Platform limitations

pynput aims at providing a unified API for all supported platforms. In some cases, however, that is not entirely possible.


On Linux, pynput uses X or uinput.

When running under X, the following must be true:

  • An X server must be running.
  • The environment variable $DISPLAY must be set.

When running under uinput, the following must be true:

  • You must run your script as root, to that is has the required permissions for uinput.

The latter requirement for X means that running pynput over SSH generally will not work. To work around that, make sure to set $DISPLAY:

$ DISPLAY=:0 python -c 'import pynput'

Please note that the value DISPLAY=:0 is just an example. To find the actual value, please launch a terminal application from your desktop environment and issue the command echo $DISPLAY.

When running under Wayland, the X server emulator Xwayland will usually run, providing limited functionality. Notably, you will only receive input events from applications running under this emulator.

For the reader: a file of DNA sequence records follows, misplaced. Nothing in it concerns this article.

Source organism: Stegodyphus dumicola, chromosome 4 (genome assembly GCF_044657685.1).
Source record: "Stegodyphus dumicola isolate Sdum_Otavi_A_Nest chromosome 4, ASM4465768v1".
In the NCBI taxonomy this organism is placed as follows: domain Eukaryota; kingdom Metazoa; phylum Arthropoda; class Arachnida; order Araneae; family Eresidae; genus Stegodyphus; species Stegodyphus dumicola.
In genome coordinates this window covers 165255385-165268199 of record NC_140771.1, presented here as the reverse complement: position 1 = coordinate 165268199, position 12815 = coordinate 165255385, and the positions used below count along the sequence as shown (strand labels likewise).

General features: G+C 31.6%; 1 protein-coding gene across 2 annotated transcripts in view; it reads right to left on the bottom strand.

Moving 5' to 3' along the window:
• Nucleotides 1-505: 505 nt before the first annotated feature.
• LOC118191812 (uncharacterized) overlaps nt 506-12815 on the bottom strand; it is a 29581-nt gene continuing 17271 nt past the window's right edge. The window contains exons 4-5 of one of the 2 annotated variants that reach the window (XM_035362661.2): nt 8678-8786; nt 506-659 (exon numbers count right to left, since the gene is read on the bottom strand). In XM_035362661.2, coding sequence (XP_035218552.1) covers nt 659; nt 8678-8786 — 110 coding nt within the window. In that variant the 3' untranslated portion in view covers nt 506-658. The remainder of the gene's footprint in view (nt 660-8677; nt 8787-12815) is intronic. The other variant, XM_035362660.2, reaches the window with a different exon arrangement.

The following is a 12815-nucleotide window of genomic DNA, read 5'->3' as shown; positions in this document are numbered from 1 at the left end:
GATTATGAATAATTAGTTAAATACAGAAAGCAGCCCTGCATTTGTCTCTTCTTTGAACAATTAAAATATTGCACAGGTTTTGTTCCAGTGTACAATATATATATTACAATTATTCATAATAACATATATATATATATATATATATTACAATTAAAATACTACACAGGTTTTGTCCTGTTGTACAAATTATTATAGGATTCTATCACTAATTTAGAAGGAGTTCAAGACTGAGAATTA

Recent versions of macOS restrict monitoring of the keyboard for security reasons. For that reason, one of the following must be true:

  • The process must run as root.
  • Your application must be white listed under Enable access for assistive devices. Note that this might require that you package your application, since otherwise the entire Python installation must be white listed.
  • On versions after Mojave, you may also need to whitelist your terminal application if running your script from a terminal.

Please note that this does not apply to monitoring of the mouse or trackpad.

All listener classes have the additional attribute IS_TRUSTED, which is True if no permissions are lacking.


On Windows, virtual events sent by other processes may not be received. This library takes precautions, however, to dispatch any virtual events generated to all currently running listeners of the current process.

Furthermore, sending key press events will properly propagate to the rest of the system, but the operating system does not consider the buttons to be truly pressed. This means that key press events will not be continuously emitted as when holding down a physical key, and certain key sequences, such as shift pressed while pressing arrow keys, do not work as expected.